How do ethical hackers help harden your attack surface?
Feliks: The creativity of hackers is key to hardening our attack surface. When we receive a creative proof of concept (POC) from a hacker, we can use that process to review and verify that the specific vulnerability (or a similar one) is not reproducible on new assets. This approach gives us insights into where potential vulnerabilities might be and led us to introduce new cross-checking activities as part of the investigation and remediation process to verify a single risk on multiple components, such as inherited code into new assets.
How do you use vulnerability insights to train internal teams?
Feliks: Specific findings of hackers enabled us to build a new secure code training program for our development teams. We monitor the trends of vulnerabilities and leverage them to build a training baseline to reduce the risks to our assets. The training program has helped us increase the quality of the code and reduce vulnerabilities. It’s also increased our prevention capabilities by shifting left as much as possible to secure the SDLC. We noticed a decrease in total valid reports over the years, and we lowered costs remediating issues in live environments.
How do you report on the value of working with ethical hackers?
Feliks: Considering our big attack surface, it’s a challenge to scale up penetration testing teams, even with third-party engagement. Our first KPI was on the resources we were saving compared to standard, time-boxed penetration testing activities. We also developed an internal KPI on vulnerability trends on specific brands, remediation, risk reduction, and more. With the community, you have many different areas of expertise compared to a single resource executing a time-boxed penetration test.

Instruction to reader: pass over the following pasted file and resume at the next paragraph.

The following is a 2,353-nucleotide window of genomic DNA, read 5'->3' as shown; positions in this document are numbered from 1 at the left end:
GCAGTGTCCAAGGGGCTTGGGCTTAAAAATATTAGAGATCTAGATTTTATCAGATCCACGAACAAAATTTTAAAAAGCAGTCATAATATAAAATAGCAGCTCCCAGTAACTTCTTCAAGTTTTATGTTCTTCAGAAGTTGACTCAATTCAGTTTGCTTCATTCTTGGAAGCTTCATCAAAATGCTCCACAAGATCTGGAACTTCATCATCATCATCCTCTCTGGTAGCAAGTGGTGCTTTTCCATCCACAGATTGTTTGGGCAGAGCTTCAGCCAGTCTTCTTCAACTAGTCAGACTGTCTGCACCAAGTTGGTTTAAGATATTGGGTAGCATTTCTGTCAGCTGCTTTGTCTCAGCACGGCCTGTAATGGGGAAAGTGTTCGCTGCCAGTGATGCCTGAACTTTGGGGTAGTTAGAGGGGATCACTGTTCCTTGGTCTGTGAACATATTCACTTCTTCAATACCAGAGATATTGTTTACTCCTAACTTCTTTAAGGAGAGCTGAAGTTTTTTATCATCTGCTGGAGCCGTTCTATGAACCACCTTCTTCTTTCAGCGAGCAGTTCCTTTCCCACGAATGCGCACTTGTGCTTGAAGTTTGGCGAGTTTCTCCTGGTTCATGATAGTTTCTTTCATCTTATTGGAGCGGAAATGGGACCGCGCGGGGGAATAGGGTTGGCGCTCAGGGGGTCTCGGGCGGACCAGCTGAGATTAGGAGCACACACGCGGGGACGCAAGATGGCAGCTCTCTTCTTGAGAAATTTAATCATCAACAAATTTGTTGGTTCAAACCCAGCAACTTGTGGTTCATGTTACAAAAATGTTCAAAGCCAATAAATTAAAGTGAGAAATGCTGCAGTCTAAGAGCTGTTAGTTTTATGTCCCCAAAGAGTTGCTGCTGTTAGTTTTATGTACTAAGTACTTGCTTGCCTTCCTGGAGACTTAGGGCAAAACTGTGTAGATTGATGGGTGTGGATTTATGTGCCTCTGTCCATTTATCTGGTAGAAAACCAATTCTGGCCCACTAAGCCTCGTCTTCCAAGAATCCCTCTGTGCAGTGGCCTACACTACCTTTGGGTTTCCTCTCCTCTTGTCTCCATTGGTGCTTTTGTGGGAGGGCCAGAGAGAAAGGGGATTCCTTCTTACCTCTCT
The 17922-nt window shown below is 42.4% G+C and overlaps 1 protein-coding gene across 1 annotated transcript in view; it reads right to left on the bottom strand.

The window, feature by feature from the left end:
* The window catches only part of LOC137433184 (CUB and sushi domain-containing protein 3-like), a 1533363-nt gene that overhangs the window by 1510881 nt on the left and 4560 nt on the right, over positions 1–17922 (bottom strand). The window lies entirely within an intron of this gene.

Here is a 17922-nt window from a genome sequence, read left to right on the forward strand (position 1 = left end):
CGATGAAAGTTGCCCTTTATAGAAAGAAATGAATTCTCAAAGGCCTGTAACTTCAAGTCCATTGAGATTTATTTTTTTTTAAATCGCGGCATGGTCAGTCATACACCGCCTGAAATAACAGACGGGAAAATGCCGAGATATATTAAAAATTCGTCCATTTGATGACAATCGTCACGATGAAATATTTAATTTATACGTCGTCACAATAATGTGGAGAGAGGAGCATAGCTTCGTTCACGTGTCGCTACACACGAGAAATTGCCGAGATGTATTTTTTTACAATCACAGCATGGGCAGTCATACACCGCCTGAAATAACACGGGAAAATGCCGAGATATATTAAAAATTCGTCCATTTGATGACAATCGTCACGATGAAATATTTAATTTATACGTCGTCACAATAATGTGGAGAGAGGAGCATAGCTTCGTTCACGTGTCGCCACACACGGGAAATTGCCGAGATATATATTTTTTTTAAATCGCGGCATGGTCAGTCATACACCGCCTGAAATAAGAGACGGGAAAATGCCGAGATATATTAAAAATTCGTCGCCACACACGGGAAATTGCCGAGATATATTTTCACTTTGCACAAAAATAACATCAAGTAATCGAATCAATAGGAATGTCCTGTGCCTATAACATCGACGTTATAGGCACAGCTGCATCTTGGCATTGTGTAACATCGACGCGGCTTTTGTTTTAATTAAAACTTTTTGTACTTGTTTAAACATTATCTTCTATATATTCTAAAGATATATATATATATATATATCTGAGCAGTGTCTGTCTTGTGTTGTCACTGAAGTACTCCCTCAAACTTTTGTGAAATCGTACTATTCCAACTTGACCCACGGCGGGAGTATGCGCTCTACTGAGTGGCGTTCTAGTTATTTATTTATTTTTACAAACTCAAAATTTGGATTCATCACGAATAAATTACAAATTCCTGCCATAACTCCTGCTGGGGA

What ROI do you expect to see from your bug bounty program?
Feliks: The ROI comes from the fact that we rely on HackerOne to find and deliver critical issues every day. Therefore, the ROI is if HackerOne finds issues daily.
What advice would you give to other CISOs planning to start a bug bounty program?
Feliks: Start with building a robust vulnerability management program to handle the reports properly and make the program scale. When you design the rules of engagement, you need to clearly understand the risks you want to prioritize and identify your risk appetite.
When you start a program, you will engage a community that requires your continuous commitment. Hackers are like customers, and they require time and effort to establish and maintain a relationship. It is crucial to properly manage the program KPIs, time-to-response, time-to-bounty, etc., which requires a proper team to handle it.
At A.S. Watson Group, we consider the community as an extension of our team. In addition, we organize and plan to do many different events and contests to keep the hackers engaged with our programs.
What’s the biggest lesson you’ve learned from hackers?
Feliks: Security is a journey, not a destination. No matter what you do or how secure your organization is, risks and vulnerabilities still exist. Engaging a community of researchers and ethical hackers ensures those with skills comparable to cybercriminals are testing your assets, which helps with findings and remediation and builds different security layers to make the impact of a breach as ineffective as possible.
For more information about AS Watson's program, click here.